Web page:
Solo show by Michael Azzano also opens

Photo courtesy of Confluence Gallery
This untitled work by local artist Mark Easton will be on display at Confluence Gallery during the “Weathering Change” exhibit.

By Ann McCreary

Climate change, and the physical and emotional impacts that it has on humans, is the focus of Confluence Gallery’s first show of 2019.

“Weathering Change” opens on Saturday (Jan. 12) in the Main Gallery. The exhibit is curated by Caryl Campbell, an artist and scientist who uses art to communicate about the critical issue of climate change.

Campbell said she asked participating artists to express in their art their feelings about the changes they are experiencing. “How do we adapt to our burned environment?” Campbell asked. “Of living with smoke for four months? Or how do we find hope and beauty in a destroyed environment? Is the world we see forming a dystopia? Or are there areas where beauty lives on?”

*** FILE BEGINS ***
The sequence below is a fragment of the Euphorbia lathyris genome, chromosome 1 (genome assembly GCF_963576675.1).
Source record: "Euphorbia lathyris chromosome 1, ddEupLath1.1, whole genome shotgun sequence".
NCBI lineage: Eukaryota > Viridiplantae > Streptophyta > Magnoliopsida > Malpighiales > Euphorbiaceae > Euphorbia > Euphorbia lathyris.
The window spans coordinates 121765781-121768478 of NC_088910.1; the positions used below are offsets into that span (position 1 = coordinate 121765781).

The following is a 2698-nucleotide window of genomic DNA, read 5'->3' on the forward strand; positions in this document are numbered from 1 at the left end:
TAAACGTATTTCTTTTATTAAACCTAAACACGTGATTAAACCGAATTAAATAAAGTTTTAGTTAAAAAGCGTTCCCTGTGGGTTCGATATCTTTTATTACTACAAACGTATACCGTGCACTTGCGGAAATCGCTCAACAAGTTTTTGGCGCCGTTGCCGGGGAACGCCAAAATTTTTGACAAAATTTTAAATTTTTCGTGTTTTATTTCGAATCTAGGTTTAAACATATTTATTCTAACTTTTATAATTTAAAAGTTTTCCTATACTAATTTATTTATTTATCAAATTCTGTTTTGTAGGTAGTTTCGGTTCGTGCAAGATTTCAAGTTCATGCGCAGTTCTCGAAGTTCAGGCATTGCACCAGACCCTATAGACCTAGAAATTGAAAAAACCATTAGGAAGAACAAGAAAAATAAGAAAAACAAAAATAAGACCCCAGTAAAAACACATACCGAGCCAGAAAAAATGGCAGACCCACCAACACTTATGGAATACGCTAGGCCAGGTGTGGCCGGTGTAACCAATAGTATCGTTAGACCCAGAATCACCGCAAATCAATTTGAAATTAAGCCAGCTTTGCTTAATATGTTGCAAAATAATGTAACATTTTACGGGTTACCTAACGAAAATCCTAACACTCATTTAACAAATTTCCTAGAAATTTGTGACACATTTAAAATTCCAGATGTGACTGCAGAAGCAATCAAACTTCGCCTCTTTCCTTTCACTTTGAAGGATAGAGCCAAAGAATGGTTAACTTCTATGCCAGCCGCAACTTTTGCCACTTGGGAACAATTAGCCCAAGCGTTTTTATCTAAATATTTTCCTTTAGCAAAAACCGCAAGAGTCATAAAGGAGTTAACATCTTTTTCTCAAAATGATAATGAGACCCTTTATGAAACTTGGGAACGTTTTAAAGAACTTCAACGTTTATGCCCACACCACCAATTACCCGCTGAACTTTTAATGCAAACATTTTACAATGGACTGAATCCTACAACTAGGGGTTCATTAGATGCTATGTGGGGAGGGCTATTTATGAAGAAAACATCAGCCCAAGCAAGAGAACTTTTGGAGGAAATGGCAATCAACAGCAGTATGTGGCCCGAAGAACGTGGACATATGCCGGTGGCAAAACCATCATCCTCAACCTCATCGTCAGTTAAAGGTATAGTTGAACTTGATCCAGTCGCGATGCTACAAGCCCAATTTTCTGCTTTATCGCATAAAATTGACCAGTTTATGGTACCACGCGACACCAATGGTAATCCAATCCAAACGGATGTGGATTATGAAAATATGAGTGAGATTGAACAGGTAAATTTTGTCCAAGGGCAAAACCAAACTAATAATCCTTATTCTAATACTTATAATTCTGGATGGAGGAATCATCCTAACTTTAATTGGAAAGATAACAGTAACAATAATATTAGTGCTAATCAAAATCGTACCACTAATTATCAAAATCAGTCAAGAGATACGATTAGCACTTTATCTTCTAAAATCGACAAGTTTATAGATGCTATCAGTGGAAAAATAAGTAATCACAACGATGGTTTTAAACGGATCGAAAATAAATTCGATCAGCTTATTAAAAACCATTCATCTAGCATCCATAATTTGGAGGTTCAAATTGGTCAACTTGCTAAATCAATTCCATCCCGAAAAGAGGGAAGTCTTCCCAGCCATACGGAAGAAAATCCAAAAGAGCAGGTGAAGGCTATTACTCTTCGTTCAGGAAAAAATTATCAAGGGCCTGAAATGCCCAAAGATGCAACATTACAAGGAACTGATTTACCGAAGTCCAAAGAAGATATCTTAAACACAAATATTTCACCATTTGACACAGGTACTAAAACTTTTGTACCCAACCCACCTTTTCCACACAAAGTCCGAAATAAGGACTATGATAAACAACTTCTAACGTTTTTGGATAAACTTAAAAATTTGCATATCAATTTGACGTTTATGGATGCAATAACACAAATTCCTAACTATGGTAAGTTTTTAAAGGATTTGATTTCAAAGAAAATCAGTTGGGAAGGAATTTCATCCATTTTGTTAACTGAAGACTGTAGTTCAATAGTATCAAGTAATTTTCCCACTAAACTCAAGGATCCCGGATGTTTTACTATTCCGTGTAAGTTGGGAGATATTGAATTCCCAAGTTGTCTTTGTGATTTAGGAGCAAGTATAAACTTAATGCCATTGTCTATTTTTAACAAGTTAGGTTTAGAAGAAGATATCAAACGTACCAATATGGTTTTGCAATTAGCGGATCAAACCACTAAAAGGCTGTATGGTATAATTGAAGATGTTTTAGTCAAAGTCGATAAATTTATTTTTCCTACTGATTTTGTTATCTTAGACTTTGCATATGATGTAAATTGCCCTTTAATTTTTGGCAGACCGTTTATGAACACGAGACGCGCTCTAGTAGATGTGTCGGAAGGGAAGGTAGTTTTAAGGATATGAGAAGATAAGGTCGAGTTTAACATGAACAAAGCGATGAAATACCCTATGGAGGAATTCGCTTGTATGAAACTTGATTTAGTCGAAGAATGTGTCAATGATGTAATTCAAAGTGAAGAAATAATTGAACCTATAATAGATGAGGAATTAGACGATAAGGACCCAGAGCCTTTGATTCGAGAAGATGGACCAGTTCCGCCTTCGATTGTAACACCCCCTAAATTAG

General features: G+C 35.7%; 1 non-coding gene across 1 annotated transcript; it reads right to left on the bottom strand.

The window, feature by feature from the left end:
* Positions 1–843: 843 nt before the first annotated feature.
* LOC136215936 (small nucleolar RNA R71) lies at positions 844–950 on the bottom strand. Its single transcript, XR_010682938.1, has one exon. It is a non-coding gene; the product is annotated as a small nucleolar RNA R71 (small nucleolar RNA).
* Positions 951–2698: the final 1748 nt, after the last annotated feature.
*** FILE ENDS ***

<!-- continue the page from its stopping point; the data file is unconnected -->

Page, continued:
The exhibit explores human adaptations and emotions through the eyes of many artists. In the Methow Valley, we’ve experienced significant change over the last few years, Campbell said. “After another summer of heat, smoke, fire, drought and stress, we can’t pretend that we are not in a time of change.”

Also opening Saturday, in Confluence Gallery’s Community Gallery, is a solo show by Michael Azzano called “Fragile.”

Azzano said the concept for “Fragile,” his first Confluence show, comes from his fascination with humanity’s place in the world. Azzano brings together different art mediums to explore the juxtaposition of the man-made and natural worlds as they collide and are forced to interact.

“As a species, our presence has left few corners of the world untouched and the objects we have created will last, potentially, long after we are gone,” said Azzano. “While I typically look at this cynically, I also strive to find beauty in the things we have created.”

Azzano is an artist living and working in Omak. While primarily a printmaker, Azzano’s work encompasses painting, drawing, sculpture and a variety of additional mark making. His work has been showcased throughout Washington and nationally. Azzano holds a bachelor of fine arts degree from Washington State University.

A reception for both exhibits will be held Saturday from 5-7 p.m. The shows continue through Feb. 23.